The Tiara and the Baptism Bonnet

FullSizeRender (6)When I was growing up I had a science teacher whose true calling was outdoor education; he was a good teacher, of course, but he was a beautiful outdoor educator.  He led every outdoor education trip I took in Middle School, one per year for four years.  None of these were particularly arduous (though we felt like they were at the time, because, ugh, Middle School girls), and it’s safe to say that I didn’t exactly emerge an outdoorswoman (ahem, in these shoes?).  Still, if I had to drill down to one takeaway from those journeys, it is that he taught me how to experience solitude in a brand new way.  He reminded me how very small I am — not insignificant, not unimportant, but small: one, tiny piece of an infinite universe.  He taught me not to be afraid of that, but to marvel at it.

When we were in 5th grade I was ten years old and we were in the Marin Headlands.  If you’ve never been to the Marin Headlands, they’re dotted with these abandoned military bunkers that make for excellent exploring (and now that I’m writing that, I really need to take LittleMan and Babygirl to the Marin Headlands).  Anyway, there was a spectacular sunset on that particular evening back in 1989, and we clambered to the top of a bunker to look out over the Pacific Ocean as the sun made its final descent into the western seas.

These were the days of Kodak disposables, mind you, and we all had them tucked into our backpacks, along with our water bottles and extra layers, and suddenly my teacher called out that All cameras are forbidden at this moment! DO NOT stop looking at the sunset to get your camera!

What you do, he said, more quietly, meditatively, is you stare out there and you breathe deeply.  And then you blink your eyes, like a camera shutter.  Do that again and again, and I promise, this picture will never leave you.  

That was 27 years ago.  It sounds cheesy, but if I close my eyes I can still see it, in perfect relief.  And not just the sunset: the rust on the bunker and the vast expanse of sea, my friends in scarlet silhouette all around me, the wind rolling up the hills and how we were cold but no one wanted to move until it was over.

The other night, with some between dinner and bedtime, my husband and LittleMan were playing cards and, for no reason in particular, Babygirl and I dragged the box with my hermetically sealed wedding dress out from under the bed.  I propped up the box so she could peer through the plastic window at the dress material, and then I dug around in the dust and located the periwinkle blue hatbox that holds all the little things — something blue, the penny in your shoe — that I wore and collected that day in 2002.  Criss-cross-applesauce across from one another on my bed, we sifted through the crumpled tissue and pulled out the hairpins, the tiny ringbearing pillow, the tiara (no veil for me).  Babygirl gasped at the tiara and turned it over in her hands.  “Did Daddy wear a crown, too?  Like a king?” she inquired, with total seriousness.  I wanted to respond that yes, he did, and he wore a red velvet tux with gold trim, but instead I said, “No, love, he wore a suit and his hair was normal.”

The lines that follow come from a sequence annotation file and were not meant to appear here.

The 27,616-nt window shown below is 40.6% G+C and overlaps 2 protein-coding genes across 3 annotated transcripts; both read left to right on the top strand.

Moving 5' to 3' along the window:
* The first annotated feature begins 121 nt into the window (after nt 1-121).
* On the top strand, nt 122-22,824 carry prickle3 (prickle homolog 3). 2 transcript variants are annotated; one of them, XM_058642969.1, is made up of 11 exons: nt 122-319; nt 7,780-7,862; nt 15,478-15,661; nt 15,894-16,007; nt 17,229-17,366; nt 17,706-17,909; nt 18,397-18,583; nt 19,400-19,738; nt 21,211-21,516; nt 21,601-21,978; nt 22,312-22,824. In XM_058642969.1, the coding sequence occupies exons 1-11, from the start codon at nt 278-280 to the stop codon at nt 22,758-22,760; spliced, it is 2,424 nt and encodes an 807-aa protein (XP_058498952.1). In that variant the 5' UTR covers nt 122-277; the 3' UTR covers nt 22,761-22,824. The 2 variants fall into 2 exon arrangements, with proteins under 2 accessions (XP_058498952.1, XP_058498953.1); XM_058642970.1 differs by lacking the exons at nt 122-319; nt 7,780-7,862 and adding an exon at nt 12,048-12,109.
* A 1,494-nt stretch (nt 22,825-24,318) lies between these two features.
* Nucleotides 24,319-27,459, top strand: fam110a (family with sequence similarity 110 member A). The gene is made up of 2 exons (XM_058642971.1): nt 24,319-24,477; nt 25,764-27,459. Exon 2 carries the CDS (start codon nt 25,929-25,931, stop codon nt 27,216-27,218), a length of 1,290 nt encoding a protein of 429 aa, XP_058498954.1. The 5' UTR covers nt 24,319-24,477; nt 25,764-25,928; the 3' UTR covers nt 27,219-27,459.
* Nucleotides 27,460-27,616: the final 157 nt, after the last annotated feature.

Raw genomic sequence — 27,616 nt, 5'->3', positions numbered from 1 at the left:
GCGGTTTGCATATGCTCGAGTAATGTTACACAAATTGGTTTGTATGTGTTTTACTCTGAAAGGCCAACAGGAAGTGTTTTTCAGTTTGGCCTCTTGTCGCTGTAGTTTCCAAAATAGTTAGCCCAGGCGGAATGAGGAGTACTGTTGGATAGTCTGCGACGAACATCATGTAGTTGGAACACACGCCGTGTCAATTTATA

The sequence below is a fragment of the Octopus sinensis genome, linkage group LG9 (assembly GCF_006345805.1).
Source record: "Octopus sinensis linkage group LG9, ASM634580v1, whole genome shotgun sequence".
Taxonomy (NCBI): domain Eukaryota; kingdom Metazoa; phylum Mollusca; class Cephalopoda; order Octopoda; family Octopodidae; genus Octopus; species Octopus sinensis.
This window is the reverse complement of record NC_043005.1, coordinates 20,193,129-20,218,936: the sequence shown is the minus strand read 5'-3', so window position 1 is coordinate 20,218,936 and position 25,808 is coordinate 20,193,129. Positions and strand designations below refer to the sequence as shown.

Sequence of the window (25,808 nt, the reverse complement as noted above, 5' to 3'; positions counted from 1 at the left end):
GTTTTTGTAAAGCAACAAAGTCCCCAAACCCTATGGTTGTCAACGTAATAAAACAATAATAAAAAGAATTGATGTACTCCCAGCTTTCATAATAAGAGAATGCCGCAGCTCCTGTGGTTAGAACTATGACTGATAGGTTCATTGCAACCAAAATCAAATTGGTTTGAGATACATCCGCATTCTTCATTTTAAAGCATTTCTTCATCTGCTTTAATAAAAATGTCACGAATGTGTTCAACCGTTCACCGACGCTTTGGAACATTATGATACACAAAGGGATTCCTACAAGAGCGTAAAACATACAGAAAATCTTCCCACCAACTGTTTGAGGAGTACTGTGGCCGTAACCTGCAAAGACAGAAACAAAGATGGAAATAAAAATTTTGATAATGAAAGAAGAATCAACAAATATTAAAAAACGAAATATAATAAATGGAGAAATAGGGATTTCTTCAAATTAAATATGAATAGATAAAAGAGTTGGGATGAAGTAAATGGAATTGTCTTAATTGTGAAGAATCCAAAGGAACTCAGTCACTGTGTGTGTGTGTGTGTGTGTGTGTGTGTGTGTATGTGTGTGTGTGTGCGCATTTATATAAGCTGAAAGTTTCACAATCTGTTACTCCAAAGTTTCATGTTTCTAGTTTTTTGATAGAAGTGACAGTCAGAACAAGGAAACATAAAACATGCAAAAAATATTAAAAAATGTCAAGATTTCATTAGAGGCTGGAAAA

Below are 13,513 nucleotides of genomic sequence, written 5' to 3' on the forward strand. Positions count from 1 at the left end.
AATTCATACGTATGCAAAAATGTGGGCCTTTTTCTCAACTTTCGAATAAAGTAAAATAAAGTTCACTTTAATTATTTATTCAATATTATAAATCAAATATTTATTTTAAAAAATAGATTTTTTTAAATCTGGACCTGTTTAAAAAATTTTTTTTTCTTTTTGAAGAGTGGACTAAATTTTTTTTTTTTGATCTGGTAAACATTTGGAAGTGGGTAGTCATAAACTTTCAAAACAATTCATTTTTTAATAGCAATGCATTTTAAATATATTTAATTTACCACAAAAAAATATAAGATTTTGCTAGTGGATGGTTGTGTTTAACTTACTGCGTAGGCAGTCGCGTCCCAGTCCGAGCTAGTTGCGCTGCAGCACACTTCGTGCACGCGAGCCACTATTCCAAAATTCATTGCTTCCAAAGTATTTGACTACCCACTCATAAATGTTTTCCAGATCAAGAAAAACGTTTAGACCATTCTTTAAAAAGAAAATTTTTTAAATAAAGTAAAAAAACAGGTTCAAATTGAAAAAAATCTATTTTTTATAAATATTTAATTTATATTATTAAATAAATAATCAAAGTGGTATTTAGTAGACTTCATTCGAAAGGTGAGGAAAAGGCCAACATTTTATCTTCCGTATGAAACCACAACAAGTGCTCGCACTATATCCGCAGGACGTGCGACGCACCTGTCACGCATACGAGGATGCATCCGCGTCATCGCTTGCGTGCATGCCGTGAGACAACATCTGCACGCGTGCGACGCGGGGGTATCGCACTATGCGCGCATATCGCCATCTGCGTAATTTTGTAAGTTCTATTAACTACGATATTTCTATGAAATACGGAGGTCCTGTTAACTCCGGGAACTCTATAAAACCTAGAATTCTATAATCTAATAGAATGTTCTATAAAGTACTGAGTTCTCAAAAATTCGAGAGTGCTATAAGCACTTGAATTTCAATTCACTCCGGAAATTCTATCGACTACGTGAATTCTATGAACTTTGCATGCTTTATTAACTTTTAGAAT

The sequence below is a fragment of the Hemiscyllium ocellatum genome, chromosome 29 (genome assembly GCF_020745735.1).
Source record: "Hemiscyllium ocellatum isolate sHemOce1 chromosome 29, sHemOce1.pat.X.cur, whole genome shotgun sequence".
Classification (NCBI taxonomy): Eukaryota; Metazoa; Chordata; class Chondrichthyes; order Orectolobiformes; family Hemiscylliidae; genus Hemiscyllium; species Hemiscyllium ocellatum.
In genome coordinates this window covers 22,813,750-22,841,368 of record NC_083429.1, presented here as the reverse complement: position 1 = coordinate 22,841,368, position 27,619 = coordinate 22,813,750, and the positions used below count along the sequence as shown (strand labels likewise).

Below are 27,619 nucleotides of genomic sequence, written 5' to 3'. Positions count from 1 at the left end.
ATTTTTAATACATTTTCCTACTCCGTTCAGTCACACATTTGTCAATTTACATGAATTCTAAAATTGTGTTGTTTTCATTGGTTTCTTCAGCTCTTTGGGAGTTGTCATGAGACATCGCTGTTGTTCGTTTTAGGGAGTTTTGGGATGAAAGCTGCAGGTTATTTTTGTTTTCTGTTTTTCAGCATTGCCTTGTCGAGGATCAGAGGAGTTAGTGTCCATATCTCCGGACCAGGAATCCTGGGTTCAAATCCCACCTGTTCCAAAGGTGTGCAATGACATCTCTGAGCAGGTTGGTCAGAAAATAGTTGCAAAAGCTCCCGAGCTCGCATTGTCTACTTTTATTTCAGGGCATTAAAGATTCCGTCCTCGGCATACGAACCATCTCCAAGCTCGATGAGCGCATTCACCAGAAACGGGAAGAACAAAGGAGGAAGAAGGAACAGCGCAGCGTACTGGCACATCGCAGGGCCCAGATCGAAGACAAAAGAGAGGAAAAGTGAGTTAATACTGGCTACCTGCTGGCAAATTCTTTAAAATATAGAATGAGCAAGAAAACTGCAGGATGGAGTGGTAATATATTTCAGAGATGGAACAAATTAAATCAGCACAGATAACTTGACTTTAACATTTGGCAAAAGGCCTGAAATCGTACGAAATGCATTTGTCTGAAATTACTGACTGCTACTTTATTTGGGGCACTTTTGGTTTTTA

“Can I wear it?”

“Someday you can wear it for real, but tonight you can wear it until you brush your teeth.”

She slid off the bed and clambered up onto my desk chair to look in the mirror, adjusting the tiara to keep it from slipping down her nose.  I briefly thought that I should go grab my phone and photograph her preening, but I couldn’t take my eyes off her, all four years of her, standing on a chair in her purple nightshirt with the stars, and her damp, sandy pageboy hair topped with the oversized bridal tiara.  Instead, while she admired her reflection I breathed deeply, and I blinked hard a few times.  Click.

“I need my cape!” she announced, and bounced off to her dress-up box, then down the hall to show the boys.  Back in my room, I carefully re-wrapped all the wedding trappings.  My husband ushered the kids to toothbrushing and returned the tiara.  The last thing I laid in the pile was Babygirl’s baptism bonnet, a keepsake designed to be snipped into a handkerchief for her own wedding day.  I feebly smoothed out the wrinkles, and closed the lid .  Then I dusted down the boxes and tucked them back away for some other decade.

Sometimes, when I am lamenting our general lack of space, I wonder what compels us to keep these silly things, these bits and bobs that may or may not ever be used again.  Pure sentimentality.  Trappings.  Stuff.  But then…holding all those memories in my hands, sharing them with my daughter, I thought about my 24-year-old self on her wedding day, thought about how — whatever she imagined then about family, and children — she never in a million years saw LittleMan and Babygirl coming.  Part of me felt like calling back to her on the space-time continuum:  Look, Jaime!  Look what you did!  Look what this marriage made!

We are so small.  Each of us, such a tiny, beautiful blip.  And we can’t predict anything.

Sometimes I just have to marvel at it.

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The Baptism Bonnet, 2012

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